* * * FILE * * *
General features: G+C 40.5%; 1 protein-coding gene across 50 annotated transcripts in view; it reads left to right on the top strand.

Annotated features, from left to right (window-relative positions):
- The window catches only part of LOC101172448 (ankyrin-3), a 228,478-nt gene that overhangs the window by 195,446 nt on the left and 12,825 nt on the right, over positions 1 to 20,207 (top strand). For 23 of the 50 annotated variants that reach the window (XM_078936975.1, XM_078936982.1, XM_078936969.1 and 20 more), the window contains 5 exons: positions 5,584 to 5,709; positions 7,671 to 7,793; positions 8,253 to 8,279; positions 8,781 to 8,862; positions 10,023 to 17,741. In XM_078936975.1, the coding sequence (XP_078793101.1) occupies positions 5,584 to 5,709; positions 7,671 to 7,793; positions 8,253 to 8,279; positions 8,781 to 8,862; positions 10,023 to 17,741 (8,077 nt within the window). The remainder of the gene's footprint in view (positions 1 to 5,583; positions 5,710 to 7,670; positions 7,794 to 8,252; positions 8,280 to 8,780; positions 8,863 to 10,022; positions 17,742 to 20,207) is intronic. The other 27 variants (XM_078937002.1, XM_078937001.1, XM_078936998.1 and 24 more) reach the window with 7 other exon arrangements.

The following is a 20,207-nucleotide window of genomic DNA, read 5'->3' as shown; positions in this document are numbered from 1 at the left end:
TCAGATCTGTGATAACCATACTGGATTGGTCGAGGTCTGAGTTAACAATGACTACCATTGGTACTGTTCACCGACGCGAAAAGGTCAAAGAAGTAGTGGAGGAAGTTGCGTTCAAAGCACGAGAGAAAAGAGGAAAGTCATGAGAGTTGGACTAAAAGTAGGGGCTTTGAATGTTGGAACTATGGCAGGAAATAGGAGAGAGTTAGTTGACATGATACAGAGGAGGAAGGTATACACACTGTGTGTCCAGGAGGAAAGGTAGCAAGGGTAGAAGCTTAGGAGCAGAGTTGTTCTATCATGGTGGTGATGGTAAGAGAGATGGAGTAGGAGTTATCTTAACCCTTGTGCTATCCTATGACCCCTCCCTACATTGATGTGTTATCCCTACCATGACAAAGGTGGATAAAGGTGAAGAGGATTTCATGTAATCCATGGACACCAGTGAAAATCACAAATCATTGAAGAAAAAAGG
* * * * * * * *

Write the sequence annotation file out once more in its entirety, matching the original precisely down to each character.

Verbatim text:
General features: G+C 40.5%; 1 protein-coding gene across 50 annotated transcripts in view; it reads left to right on the top strand.

Annotated features, from left to right (window-relative positions):
- The window catches only part of LOC101172448 (ankyrin-3), a 228,478-nt gene that overhangs the window by 195,446 nt on the left and 12,825 nt on the right, over positions 1 to 20,207 (top strand). For 23 of the 50 annotated variants that reach the window (XM_078936975.1, XM_078936982.1, XM_078936969.1 and 20 more), the window contains 5 exons: positions 5,584 to 5,709; positions 7,671 to 7,793; positions 8,253 to 8,279; positions 8,781 to 8,862; positions 10,023 to 17,741. In XM_078936975.1, the coding sequence (XP_078793101.1) occupies positions 5,584 to 5,709; positions 7,671 to 7,793; positions 8,253 to 8,279; positions 8,781 to 8,862; positions 10,023 to 17,741 (8,077 nt within the window). The remainder of the gene's footprint in view (positions 1 to 5,583; positions 5,710 to 7,670; positions 7,794 to 8,252; positions 8,280 to 8,780; positions 8,863 to 10,022; positions 17,742 to 20,207) is intronic. The other 27 variants (XM_078937002.1, XM_078937001.1, XM_078936998.1 and 24 more) reach the window with 7 other exon arrangements.

The following is a 20,207-nucleotide window of genomic DNA, read 5'->3' as shown; positions in this document are numbered from 1 at the left end:
TCAGATCTGTGATAACCATACTGGATTGGTCGAGGTCTGAGTTAACAATGACTACCATTGGTACTGTTCACCGACGCGAAAAGGTCAAAGAAGTAGTGGAGGAAGTTGCGTTCAAAGCACGAGAGAAAAGAGGAAAGTCATGAGAGTTGGACTAAAAGTAGGGGCTTTGAATGTTGGAACTATGGCAGGAAATAGGAGAGAGTTAGTTGACATGATACAGAGGAGGAAGGTATACACACTGTGTGTCCAGGAGGAAAGGTAGCAAGGGTAGAAGCTTAGGAGCAGAGTTGTTCTATCATGGTGGTGATGGTAAGAGAGATGGAGTAGGAGTTATCTTAACCCTTGTGCTATCCTATGACCCCTCCCTACATTGATGTGTTATCCCTACCATGACAAAGGTGGATAAAGGTGAAGAGGATTTCATGTAATCCATGGACACCAGTGAAAATCACAAATCATTGAAGAAAAAAGG